Investigation of Natural Moral Law
The roots natural law can be found in the ancient Greek and Roman
world. In this essay Thomas Aquinas and moral law theory will be
St Thomas Aquinas (1224-1274), was an important Christian philosopher
and theologian who’s ethical theory is absolutist and deontological,
which means that it is focused on the ethicacy of actions. In his
work, summa theologica, Aquinas described natural law as a moral code
existing within the purpose of nature, created by God: ‘Law is nothing
else than an ordinary of reason for the common good promulgated by the
one who is in charge of the community’
Primary and secondary precepts
Whether or not an act leads towards God depends upon whether the
action fits the purpose that humans were made for. We have seen that
the main purposes and these are called primary precepts. Acts that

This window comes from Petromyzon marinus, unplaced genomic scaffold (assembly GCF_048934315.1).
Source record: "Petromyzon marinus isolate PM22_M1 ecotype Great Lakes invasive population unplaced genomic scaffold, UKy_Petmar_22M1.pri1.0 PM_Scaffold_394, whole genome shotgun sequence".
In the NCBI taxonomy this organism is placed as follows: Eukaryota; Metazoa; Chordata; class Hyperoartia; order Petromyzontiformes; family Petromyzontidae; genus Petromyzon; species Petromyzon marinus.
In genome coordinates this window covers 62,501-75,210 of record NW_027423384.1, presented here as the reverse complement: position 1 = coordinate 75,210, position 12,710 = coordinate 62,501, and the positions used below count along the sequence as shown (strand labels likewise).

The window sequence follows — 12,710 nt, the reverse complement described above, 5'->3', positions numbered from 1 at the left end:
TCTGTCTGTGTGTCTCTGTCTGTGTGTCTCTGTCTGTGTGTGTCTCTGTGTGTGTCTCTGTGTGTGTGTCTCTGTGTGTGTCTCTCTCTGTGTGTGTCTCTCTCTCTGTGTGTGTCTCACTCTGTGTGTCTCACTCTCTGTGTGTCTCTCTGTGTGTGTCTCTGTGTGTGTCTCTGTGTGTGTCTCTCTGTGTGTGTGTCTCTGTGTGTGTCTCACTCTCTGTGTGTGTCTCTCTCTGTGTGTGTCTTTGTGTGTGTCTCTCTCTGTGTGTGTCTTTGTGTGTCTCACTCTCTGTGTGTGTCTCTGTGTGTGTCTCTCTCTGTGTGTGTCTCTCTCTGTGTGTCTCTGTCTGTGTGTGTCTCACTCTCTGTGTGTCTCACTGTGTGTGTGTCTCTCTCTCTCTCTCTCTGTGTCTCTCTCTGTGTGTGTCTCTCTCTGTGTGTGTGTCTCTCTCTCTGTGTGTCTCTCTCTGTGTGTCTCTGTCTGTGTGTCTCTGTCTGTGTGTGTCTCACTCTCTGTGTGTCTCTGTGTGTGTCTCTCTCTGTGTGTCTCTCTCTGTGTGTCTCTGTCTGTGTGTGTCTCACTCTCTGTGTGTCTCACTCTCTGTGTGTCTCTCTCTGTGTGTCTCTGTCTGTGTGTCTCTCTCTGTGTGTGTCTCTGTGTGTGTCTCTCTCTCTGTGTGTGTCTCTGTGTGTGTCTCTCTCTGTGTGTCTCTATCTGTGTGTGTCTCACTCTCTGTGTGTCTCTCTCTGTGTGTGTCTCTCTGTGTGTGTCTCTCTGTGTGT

accord with the main human purpose are good. Acts not in accordance
with human purpose are bad. Secondary precepts are rulings about
things that we should or shouldn’t do because they uphold, or fail to
uphold the primary precept.
This natural law exists to assist humans to direct their actions in
such a way that they may reach their eternal destiny with God.
Reason and human purpose
The eternal law of divine reason is perceived through revelation. A
moral life is lived according to and in accordance with reason and an
immoral life is a life lived according to the odd with the reason.
Reason determines that the ultimate purpose and destiny of human life
is fellowship with God. Humans naturally tended towards this destiny
and should live according to their design.
Real and apparent goods.
Aquinas believed that human nature was essentially good, as natural
law is within everyone. He maintained that humans were orientated
towards the achievement of perfection and that they could never
knowingly pursue evil. Sin consists of Gods intention for humans. To
choose an apparent good is an error, because it isn’t really good for
us. E.g. an adulterer commits adultery because he believes it is good.
This is an error of reason,...